Only Lyon - Tourism and Conventions

Dan Ohlman, Musée Miniature et Cinéma
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Maison des Avocats

Here, dreams start off small!

Dan Ohlmann, miniaturist and creator of the museum

In the Maison des Avocats, one of the most emblematic buildings of Lyon’s Renaissance district, you mustn’t miss this museum devoted to the art of miniature and the cinema's special effects, created thanks to the creative energy of miniaturist Dan Ohlmann, who runs it and ensures its continual development along with his small team of twelve.

Talk to us about the Museum of Miniatures first…

The Museum is dedicated to the art of miniature and to the cinema's special-effects. 

Concerning Miniature, we show 120 pieces produced by artists from throughout the world (Japan, China, United States, etc.) as well as 60 miniatures that I produced myself.
They are reconstructions of interiors or places in Lyon and elsewhere, intended to fire your imagination by immersing you in the atmosphere.



How do you go about selecting your subjects and then producing such faithful miniatures?

Miniaturists are passionate about producing pieces for the pleasure of the public. I particularly like to find locations that are relatively unknown and inaccessible: the rehearsal room at the Opera , a theatre in Barcelona, inner courtyards, silk workshops, apartments, etc.
I take around 1,000 photos, take measurements, and explore the site from top to bottom. Then I spend 6 to 8 months faithfully reproducing the site. It’s a lot of time and work.

What are the more unusual and surprising works?

We have a rock concert set, produced by one of Jean-Louis Aubert’s former musicians who decided to change direction, and a loft apartment interior created by a miniaturist who had experienced real poverty – and you can feel it in his creations.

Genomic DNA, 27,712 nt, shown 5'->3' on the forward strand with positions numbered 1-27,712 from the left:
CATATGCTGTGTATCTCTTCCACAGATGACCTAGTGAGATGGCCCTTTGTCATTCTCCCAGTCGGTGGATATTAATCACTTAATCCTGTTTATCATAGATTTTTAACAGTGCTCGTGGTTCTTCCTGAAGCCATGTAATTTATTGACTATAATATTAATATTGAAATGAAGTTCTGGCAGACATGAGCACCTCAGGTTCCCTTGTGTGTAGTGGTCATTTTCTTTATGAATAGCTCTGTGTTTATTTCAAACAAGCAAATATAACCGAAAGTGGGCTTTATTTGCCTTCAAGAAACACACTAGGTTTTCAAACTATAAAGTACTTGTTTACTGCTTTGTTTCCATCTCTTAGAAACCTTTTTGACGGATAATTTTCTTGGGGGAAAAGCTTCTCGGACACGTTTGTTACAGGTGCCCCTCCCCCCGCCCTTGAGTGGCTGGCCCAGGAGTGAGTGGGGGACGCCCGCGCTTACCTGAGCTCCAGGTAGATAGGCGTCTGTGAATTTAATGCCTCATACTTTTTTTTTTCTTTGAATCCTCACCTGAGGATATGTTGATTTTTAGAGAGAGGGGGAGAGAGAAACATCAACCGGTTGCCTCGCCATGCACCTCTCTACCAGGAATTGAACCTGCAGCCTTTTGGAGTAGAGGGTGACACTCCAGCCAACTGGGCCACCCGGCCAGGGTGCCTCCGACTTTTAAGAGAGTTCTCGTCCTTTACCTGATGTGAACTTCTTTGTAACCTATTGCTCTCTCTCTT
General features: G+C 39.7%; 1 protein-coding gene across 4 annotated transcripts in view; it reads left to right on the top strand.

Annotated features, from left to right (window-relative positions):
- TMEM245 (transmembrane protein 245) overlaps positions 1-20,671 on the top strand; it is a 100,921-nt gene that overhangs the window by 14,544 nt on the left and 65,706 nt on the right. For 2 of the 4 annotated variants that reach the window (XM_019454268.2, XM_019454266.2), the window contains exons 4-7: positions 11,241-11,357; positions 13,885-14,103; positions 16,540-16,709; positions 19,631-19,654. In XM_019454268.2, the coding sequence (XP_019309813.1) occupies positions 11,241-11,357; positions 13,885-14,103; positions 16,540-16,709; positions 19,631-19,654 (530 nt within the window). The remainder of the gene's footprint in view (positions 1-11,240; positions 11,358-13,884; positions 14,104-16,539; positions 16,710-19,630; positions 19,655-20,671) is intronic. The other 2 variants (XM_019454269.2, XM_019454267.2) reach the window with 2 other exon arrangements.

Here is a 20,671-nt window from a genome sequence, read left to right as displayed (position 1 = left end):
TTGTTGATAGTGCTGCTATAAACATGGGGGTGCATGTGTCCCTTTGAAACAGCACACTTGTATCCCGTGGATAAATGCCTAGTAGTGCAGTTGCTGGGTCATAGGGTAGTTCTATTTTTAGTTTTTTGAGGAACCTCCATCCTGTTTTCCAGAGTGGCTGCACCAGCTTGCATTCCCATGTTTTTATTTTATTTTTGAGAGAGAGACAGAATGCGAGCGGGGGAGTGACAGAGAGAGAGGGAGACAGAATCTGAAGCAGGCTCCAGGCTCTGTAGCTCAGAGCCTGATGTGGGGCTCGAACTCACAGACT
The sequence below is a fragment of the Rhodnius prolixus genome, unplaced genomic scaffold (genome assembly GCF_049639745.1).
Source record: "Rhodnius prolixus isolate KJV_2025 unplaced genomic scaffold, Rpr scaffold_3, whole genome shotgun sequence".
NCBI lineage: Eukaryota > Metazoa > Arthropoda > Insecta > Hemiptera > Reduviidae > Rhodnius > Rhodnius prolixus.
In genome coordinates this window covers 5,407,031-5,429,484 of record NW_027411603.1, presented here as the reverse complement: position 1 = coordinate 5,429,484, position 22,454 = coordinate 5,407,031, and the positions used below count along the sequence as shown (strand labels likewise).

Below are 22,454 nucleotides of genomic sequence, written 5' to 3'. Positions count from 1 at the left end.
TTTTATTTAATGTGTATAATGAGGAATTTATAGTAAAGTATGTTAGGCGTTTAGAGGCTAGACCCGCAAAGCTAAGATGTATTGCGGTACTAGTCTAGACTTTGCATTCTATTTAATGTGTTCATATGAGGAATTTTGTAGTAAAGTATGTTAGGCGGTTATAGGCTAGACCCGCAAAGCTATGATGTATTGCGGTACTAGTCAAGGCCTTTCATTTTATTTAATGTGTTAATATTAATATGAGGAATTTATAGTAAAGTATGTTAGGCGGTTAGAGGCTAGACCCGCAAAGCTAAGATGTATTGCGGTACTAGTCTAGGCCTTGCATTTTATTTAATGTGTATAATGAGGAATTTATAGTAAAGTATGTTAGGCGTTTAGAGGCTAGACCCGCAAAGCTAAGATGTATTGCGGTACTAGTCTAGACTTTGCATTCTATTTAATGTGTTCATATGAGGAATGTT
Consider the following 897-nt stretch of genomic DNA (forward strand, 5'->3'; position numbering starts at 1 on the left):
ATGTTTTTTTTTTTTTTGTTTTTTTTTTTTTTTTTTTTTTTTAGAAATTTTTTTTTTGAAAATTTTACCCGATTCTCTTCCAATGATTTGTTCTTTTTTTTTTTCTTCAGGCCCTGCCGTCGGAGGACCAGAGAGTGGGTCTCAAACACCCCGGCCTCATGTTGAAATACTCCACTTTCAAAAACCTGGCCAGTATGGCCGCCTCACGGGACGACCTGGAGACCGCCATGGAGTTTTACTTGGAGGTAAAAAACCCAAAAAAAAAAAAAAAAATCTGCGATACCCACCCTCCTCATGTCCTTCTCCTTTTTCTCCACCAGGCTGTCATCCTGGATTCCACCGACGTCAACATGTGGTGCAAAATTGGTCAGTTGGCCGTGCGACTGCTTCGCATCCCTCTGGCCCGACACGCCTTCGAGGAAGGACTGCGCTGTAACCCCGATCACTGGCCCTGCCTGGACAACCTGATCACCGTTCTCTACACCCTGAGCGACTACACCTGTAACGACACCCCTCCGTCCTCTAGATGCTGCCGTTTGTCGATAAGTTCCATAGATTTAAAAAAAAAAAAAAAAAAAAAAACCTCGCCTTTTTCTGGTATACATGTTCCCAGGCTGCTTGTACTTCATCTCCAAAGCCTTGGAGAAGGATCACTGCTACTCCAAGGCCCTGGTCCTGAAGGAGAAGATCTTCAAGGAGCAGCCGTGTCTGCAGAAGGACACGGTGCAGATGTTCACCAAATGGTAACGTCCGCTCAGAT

We also have some surprising and amusing interiors, featuring miniatures of miniatures!
The work is undertaken with a magnifying glass and needles.
Miniaturists are like magicians, we create visual mirages, scenes that are confusingly real, faithfully reproducing the atmosphere and living aspect of the locations…

Miniatures and Cinema: do they form a logical combination?

A passion for miniaturisation extends into various fields, including special effects for the cinema! When entire cities get blown up, for example, they are clearly miniatures!
It’s logical that I should come into contact with the world of cinema miniaturisation, and that’s how the museum grew with the collection of sets, cinema miniatures and special effects.
The Museum is partnered with 17 studios in Los Angeles, with whom we have an agreement to change 50 objects a year out of the 200 on permanent display to the public.
This means that our collection evolves on a regular basis, and we have original pieces that the public recognises, including animatronic pieces: the animated head of the Minotaur from Narnia, a Gremlin, Stuart Little, a gorilla, etc.
In terms of science fiction, we have a 7-metre long space ship produced by David Sharp’s team, who worked on both Star Wars and Star Trek.
You can even visit the cockpit of a space ship from a film that is set to come out shortly…

Do you explain the special effects?

Miniatures are used in order to avoid constructing large film sets. To recreate a bombed Berlin in 1945, for example, around thirty miniatures were used to represent a devastated cityscape. To insert the actors, they are filmed against a blue or green screen and then integrated into the setting. This type of special effect is clearly explained in the “making of” videos, in this way the tricks and special effects used in around a hundred films are explained.
We also have a room (reserved for adults) where you can view the faces of corpses and other macabre prosthetic props.

You also have sets from the film Perfume? One of the jewels of the museum…

In the basement, we have life-size sets from Perfume that have been entirely recreated by the decorators who worked on the film, as well as the costumes: we are the only venue in France where you can see this kind of film set. Generally speaking, in the cinema, this work remains hidden. It’s a bit like a top chef revealing his secrets and recipes!
All this is the fruit of 20 years of relationships built with 30 European and American film studios.

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Lyon City Card Admission the the Museum of Miniature and Cinema is included in the Lyon City Card